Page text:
Polar Fleet and White Sea Flotilla: Submarine “M-106” - sunk by surface ASW ships Uj1206 and Uj1207 by depth charges and ramming, at Varanger-fjord. (Sergey Anisimov and Dave Shirlaw)(69)
Soviet submarine SC-422 damaged by depth charges of German hunter-group and rammed by Uj-1217 near cape Bludschutudde. All hands lost.
Brooklyn-class light cruiser USS Helena broke in half after being hit by 3 Japanese torpedoes at the battle of Battle of Kula Gulf, off New Georgia. Her bow was sunk the following morning by US destroyers. US Admiral Ainsworth is trying to stop Japanese reinforcement of New Georgia. Shortly after midnight, (1) the USN’s Task Group 36.1 consisting of cruisers and destroyers bombards Vila and Kolombangara Islands and Bairoko Harbor, New Georgia Island; and (2) the 1st Marine Raider Battalion and one battalion each from the Army’s 145th and 148th Infantry Regiments land at Rice Anchorage. In the afternoon, the Allies learn that ten Japanese destroyers, the “Tokyo Express,” are sailing towards New Georgia Island and by 2400 hours local 5 July, TG 36.1 is positioned off the NW corner of New Georgia to meet them.
The 1st US Marine Raider Battalion and one battalion each from the US Army’s 145th and 148th Infantry Regiments land at Rice Anchorage.
In the afternoon, the Allies learn that ten Japanese destroyers, the “Tokyo Express,” are sailing towards New Georgia Island and by 2400 hours local 5 July, TG 36.1 is positioned off the northwest corner of New Georgia to meet them.
Destroyer USS Strong sunk after being torpedoed by a Japanese destroyer off New Georgia, Solomon Islands. 46 of her crew were lost.
U.S.A.: The first turbojet engine developed for the U.S. Navy, the Westinghouse I9A, completes its 100-hour endurance test.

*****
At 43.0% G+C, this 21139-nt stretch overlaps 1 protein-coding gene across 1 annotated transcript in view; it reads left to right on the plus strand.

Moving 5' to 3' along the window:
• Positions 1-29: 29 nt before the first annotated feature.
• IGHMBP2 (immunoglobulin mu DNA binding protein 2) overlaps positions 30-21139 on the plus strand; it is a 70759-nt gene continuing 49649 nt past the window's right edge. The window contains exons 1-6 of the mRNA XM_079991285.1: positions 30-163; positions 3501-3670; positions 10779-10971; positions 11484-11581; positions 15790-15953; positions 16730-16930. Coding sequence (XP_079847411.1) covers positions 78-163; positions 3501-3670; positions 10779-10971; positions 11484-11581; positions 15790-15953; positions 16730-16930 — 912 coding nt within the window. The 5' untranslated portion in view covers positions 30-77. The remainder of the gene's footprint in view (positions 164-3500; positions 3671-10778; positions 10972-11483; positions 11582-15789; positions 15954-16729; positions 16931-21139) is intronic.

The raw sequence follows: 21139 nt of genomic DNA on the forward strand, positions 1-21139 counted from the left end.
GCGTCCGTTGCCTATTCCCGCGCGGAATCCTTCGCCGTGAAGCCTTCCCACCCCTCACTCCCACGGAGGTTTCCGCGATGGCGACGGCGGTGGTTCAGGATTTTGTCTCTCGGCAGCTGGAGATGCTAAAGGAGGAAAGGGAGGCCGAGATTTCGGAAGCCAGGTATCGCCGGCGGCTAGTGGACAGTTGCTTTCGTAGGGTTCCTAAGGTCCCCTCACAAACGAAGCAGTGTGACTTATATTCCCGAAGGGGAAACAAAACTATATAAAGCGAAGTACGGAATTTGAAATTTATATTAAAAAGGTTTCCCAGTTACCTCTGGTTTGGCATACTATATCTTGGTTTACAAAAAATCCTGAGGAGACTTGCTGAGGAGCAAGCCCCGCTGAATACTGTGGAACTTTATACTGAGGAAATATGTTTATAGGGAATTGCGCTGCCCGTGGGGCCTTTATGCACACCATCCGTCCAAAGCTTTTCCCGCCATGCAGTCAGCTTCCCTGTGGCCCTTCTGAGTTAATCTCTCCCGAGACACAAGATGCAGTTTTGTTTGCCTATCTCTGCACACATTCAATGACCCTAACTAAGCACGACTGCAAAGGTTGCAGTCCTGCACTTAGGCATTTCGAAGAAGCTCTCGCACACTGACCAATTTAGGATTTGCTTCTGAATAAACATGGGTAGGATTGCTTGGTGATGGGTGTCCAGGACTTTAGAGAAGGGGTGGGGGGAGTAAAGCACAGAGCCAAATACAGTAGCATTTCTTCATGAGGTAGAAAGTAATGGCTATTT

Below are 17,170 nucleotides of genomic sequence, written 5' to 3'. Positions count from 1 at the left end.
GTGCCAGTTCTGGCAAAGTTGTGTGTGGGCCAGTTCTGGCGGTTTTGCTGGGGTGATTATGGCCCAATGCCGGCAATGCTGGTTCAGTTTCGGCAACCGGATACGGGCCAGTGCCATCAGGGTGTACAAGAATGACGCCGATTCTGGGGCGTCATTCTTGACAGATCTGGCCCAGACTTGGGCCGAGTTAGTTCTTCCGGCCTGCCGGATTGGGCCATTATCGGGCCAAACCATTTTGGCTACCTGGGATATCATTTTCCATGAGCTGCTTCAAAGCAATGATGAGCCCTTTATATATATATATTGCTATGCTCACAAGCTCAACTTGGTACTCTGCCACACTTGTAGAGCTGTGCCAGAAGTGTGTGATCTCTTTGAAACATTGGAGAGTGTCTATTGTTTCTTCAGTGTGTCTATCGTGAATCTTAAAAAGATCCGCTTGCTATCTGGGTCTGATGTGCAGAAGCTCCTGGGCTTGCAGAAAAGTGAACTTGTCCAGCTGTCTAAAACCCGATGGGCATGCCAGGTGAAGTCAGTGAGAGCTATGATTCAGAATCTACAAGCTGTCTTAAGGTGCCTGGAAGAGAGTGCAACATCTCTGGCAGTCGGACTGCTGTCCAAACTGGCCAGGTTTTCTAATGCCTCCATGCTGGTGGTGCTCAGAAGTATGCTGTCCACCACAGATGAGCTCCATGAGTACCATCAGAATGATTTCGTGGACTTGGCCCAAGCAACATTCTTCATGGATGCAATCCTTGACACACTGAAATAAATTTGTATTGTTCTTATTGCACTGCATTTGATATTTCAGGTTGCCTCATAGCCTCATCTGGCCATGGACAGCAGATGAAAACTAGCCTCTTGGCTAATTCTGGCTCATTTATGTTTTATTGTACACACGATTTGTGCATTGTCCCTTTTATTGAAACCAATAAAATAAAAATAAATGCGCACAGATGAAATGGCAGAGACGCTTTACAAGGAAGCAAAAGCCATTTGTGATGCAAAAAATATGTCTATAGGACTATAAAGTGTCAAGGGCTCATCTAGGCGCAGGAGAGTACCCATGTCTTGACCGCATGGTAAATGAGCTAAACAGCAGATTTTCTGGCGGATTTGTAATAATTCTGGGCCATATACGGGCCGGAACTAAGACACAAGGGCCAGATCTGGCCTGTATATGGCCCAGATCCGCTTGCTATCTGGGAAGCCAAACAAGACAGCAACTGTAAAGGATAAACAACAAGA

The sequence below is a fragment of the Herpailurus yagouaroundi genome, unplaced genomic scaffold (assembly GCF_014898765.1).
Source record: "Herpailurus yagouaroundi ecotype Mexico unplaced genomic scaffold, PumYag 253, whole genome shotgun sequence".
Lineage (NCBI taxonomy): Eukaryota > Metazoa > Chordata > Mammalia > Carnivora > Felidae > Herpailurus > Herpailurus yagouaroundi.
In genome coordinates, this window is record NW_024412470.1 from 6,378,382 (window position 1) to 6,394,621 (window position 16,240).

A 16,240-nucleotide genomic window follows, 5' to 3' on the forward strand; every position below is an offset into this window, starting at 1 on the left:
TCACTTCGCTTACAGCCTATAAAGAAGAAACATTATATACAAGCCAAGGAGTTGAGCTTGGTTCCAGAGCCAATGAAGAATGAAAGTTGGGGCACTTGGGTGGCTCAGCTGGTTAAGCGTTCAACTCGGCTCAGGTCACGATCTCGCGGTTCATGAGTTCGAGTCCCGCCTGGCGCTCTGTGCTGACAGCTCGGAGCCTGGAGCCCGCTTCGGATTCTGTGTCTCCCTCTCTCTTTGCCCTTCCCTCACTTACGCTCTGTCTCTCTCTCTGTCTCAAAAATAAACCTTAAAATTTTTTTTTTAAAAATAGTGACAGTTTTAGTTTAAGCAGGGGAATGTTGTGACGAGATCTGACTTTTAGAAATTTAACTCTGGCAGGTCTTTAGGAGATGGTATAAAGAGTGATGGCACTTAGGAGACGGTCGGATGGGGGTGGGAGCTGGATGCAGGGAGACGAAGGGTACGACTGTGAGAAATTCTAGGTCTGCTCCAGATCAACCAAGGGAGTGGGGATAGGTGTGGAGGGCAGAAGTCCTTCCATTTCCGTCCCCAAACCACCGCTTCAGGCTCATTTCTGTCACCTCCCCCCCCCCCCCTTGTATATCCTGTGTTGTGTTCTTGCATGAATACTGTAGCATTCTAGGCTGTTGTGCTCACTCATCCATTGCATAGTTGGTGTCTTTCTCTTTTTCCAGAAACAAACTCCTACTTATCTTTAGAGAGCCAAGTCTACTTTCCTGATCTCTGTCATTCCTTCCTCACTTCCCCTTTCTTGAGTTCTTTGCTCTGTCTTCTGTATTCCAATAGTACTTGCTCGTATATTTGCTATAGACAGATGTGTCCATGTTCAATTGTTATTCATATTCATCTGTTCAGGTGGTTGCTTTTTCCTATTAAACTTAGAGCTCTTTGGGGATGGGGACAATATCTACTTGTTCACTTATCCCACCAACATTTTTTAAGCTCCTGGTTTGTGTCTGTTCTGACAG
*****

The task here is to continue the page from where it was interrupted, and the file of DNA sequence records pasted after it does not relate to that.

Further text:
Destroyer escorts USS Creamer, Finnegan, Gustafson, Hollis, Samuel S Miles laid down.
Destroyer escorts USS Baron and J Richard Ward commissioned.
CARIBBEAN SEA: At 0330, the Maltran in Convoy GTMO-134 was torpedoed by U-759 about 70 miles west of Port Salut, Haiti. One torpedo struck on the starboard side at the #2 hatch. The explosion blew the hatch cover off and threw portion of the cargo over the deck and into the sea. As the ship settled rapidly the engines were secured and she first listed to starboard but then settled on even keel. The armed guards fired one round to indicate the direction of the U-boat. As the water reached the forward deck after ten minutes, the eight officers, 27 crewmen and 12 armed guards (the ship was armed with one 4in, two .50cal and two .30cal guns) abandoned ship in two lifeboats and three rafts. The overboard discharge from the condenser swamped one of the boats. The ship sank by the stern 15 minutes after the torpedo hit. The survivors were picked up by USS SC-1279 about two and a half hours after the attack and taken to Guantanamo the same day.
ATLANTIC OCEAN: U-535 sunk NE of Cape Finisterre, Spain, in position 43.38N, 09.13W, by depth charges from an RAF 53 Sqn Liberator. 55 dead (all hands lost).
There are a number of myths about Kursk that gained general acceptance. As with much of the Eastern Front, for many years, much of the historical truths remained hidden. On the Soviet side, the truth was hidden under the shroud of Soviet secrecy and propaganda. On the German side, the truth was “hidden in plain sight.” That is to say that the memoirs of surviving Germans like Manstein, Mellenthin, Guderian and others served as the official account of the battle in the west. In the meantime, a treasure trove of German unit records sat unresearched in the national archives.